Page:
Q: Should parents give children rewards for doing things that might be expected of them anyway? Are rewards for good behavior ever appropriate?
A: The concern about material rewards is that they motivate children to make good choices in order to receive a prize, rather than encouraging them to “do the right thing.” Another concern is that a child begins to expect a reward for even the smallest task. And when they don’t receive it, their motivation for making good choices is removed. They may either get angry or wonder what they have done wrong. When children are internally motivated to make good choices, they do so because it gives them satisfaction, makes them feel good about themselves, and boosts their self esteem.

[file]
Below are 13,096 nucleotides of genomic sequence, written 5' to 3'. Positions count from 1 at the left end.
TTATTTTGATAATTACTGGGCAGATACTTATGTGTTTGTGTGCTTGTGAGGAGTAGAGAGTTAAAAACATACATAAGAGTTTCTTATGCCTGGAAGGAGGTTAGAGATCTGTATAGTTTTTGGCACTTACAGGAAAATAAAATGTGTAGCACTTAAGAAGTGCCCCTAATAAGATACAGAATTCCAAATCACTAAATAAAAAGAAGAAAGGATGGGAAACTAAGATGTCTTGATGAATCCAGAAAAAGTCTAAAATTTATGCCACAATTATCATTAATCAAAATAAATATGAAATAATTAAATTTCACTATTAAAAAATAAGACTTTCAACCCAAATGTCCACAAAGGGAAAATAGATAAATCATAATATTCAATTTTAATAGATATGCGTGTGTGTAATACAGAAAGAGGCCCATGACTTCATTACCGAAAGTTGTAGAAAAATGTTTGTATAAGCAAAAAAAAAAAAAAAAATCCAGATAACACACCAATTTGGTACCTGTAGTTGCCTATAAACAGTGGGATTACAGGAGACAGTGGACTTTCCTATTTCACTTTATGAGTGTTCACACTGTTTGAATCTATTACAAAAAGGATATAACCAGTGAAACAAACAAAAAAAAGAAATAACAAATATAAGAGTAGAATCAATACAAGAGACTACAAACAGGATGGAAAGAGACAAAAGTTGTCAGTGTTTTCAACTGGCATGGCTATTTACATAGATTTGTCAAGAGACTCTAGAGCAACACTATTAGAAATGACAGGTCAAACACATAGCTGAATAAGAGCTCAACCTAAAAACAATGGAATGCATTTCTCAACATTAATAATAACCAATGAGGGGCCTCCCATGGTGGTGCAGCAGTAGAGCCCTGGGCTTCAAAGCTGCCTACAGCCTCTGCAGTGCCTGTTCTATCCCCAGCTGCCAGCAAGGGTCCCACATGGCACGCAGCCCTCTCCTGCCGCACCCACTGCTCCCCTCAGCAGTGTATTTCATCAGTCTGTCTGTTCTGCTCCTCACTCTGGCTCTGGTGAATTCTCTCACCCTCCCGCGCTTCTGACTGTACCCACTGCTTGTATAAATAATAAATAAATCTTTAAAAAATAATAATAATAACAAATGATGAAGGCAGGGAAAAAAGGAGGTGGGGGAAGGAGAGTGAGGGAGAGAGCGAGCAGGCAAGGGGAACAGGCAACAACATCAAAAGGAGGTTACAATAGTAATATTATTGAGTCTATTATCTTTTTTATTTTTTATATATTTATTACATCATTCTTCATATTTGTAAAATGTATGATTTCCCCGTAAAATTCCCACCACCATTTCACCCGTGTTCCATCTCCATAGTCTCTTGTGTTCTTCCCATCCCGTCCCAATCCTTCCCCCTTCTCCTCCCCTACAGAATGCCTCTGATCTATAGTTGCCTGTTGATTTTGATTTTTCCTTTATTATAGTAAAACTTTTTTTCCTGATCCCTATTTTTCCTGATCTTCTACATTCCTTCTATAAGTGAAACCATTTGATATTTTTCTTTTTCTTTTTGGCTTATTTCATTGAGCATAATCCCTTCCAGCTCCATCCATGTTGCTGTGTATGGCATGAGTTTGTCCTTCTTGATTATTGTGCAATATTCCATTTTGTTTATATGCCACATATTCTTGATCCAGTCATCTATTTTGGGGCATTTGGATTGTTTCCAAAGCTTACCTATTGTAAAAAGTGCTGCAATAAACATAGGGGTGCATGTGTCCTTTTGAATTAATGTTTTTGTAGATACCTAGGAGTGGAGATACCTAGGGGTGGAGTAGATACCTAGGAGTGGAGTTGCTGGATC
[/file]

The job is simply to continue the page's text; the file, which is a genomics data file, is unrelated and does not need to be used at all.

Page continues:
Our job as parents is to socialize our children to be successful in the world—both academically, and by forming healthy relationships with others. In the real world, people often don’t get material rewards for making good choices. You don’t get candy in kindergarten for helping another child; you don’t get a dollar for learning to read. But these experiences make a child feel such internal satisfaction that no other reward is necessary. Helping your child tap into his or her sense of internal motivation is an important skill, since it is something a child carries with him throughout his life.
It is important that children be rewarded for good behavior. But the key is that the reward be logically connected to the behavior. For example, giving a child a cookie for helping to clean up his toys is not very useful. But if with his help, his toys were put away faster, the reward is that there is time to read another book with you before bed. Another example is getting to pick out big boy underwear for learning to use the potty, a more meaningful result than going on a trip to the ice-cream store. These kinds of rewards teach your child that good things happen when you cooperate, take on responsibility, and make good choices.
This question first appeared in American Baby Magazine.